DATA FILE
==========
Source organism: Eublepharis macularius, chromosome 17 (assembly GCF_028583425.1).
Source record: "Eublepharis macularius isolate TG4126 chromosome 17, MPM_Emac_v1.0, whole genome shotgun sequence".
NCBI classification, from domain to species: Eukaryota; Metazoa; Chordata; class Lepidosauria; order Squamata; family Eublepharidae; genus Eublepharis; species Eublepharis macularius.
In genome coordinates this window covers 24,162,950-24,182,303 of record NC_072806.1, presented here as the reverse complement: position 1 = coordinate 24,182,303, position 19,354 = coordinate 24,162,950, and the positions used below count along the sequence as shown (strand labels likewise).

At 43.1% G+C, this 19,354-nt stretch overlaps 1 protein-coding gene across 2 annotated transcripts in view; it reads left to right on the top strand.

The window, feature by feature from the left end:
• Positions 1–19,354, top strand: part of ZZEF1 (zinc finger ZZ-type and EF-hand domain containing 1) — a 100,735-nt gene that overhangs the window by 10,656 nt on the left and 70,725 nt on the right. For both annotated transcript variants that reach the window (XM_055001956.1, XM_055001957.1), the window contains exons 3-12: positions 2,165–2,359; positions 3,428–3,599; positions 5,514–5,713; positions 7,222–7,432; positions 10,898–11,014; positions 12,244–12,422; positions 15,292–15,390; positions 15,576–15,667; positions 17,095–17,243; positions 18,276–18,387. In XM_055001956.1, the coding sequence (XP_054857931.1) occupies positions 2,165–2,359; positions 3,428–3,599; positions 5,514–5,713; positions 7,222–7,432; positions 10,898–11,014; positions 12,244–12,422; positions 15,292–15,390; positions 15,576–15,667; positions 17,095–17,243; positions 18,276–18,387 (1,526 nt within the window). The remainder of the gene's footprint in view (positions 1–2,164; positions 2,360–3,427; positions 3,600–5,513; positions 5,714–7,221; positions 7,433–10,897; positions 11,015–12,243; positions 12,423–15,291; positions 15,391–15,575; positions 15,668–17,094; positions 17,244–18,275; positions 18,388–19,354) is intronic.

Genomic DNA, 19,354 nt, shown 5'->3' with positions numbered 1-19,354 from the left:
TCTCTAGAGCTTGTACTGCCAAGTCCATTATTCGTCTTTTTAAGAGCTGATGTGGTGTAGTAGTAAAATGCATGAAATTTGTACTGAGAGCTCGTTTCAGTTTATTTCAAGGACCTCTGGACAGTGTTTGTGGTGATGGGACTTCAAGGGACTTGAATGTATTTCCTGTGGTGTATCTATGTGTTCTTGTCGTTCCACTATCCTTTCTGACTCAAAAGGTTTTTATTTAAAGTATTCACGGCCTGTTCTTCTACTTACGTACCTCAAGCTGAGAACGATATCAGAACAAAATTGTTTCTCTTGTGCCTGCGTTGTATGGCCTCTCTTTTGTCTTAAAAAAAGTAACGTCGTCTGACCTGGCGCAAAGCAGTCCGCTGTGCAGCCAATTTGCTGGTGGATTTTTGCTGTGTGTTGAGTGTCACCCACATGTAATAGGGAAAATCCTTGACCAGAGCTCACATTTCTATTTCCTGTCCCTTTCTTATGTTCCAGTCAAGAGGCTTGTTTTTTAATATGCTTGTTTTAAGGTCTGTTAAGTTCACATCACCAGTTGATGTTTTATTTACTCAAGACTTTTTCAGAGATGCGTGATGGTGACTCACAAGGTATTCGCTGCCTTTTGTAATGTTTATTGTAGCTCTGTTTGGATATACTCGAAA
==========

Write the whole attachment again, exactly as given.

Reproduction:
Source organism: Eublepharis macularius, chromosome 17 (assembly GCF_028583425.1).
Source record: "Eublepharis macularius isolate TG4126 chromosome 17, MPM_Emac_v1.0, whole genome shotgun sequence".
NCBI classification, from domain to species: Eukaryota; Metazoa; Chordata; class Lepidosauria; order Squamata; family Eublepharidae; genus Eublepharis; species Eublepharis macularius.
In genome coordinates this window covers 24,162,950-24,182,303 of record NC_072806.1, presented here as the reverse complement: position 1 = coordinate 24,182,303, position 19,354 = coordinate 24,162,950, and the positions used below count along the sequence as shown (strand labels likewise).

At 43.1% G+C, this 19,354-nt stretch overlaps 1 protein-coding gene across 2 annotated transcripts in view; it reads left to right on the top strand.

The window, feature by feature from the left end:
• Positions 1–19,354, top strand: part of ZZEF1 (zinc finger ZZ-type and EF-hand domain containing 1) — a 100,735-nt gene that overhangs the window by 10,656 nt on the left and 70,725 nt on the right. For both annotated transcript variants that reach the window (XM_055001956.1, XM_055001957.1), the window contains exons 3-12: positions 2,165–2,359; positions 3,428–3,599; positions 5,514–5,713; positions 7,222–7,432; positions 10,898–11,014; positions 12,244–12,422; positions 15,292–15,390; positions 15,576–15,667; positions 17,095–17,243; positions 18,276–18,387. In XM_055001956.1, the coding sequence (XP_054857931.1) occupies positions 2,165–2,359; positions 3,428–3,599; positions 5,514–5,713; positions 7,222–7,432; positions 10,898–11,014; positions 12,244–12,422; positions 15,292–15,390; positions 15,576–15,667; positions 17,095–17,243; positions 18,276–18,387 (1,526 nt within the window). The remainder of the gene's footprint in view (positions 1–2,164; positions 2,360–3,427; positions 3,600–5,513; positions 5,714–7,221; positions 7,433–10,897; positions 11,015–12,243; positions 12,423–15,291; positions 15,391–15,575; positions 15,668–17,094; positions 17,244–18,275; positions 18,388–19,354) is intronic.

Genomic DNA, 19,354 nt, shown 5'->3' with positions numbered 1-19,354 from the left:
TCTCTAGAGCTTGTACTGCCAAGTCCATTATTCGTCTTTTTAAGAGCTGATGTGGTGTAGTAGTAAAATGCATGAAATTTGTACTGAGAGCTCGTTTCAGTTTATTTCAAGGACCTCTGGACAGTGTTTGTGGTGATGGGACTTCAAGGGACTTGAATGTATTTCCTGTGGTGTATCTATGTGTTCTTGTCGTTCCACTATCCTTTCTGACTCAAAAGGTTTTTATTTAAAGTATTCACGGCCTGTTCTTCTACTTACGTACCTCAAGCTGAGAACGATATCAGAACAAAATTGTTTCTCTTGTGCCTGCGTTGTATGGCCTCTCTTTTGTCTTAAAAAAAGTAACGTCGTCTGACCTGGCGCAAAGCAGTCCGCTGTGCAGCCAATTTGCTGGTGGATTTTTGCTGTGTGTTGAGTGTCACCCACATGTAATAGGGAAAATCCTTGACCAGAGCTCACATTTCTATTTCCTGTCCCTTTCTTATGTTCCAGTCAAGAGGCTTGTTTTTTAATATGCTTGTTTTAAGGTCTGTTAAGTTCACATCACCAGTTGATGTTTTATTTACTCAAGACTTTTTCAGAGATGCGTGATGGTGACTCACAAGGTATTCGCTGCCTTTTGTAATGTTTATTGTAGCTCTGTTTGGATATACTCGAAA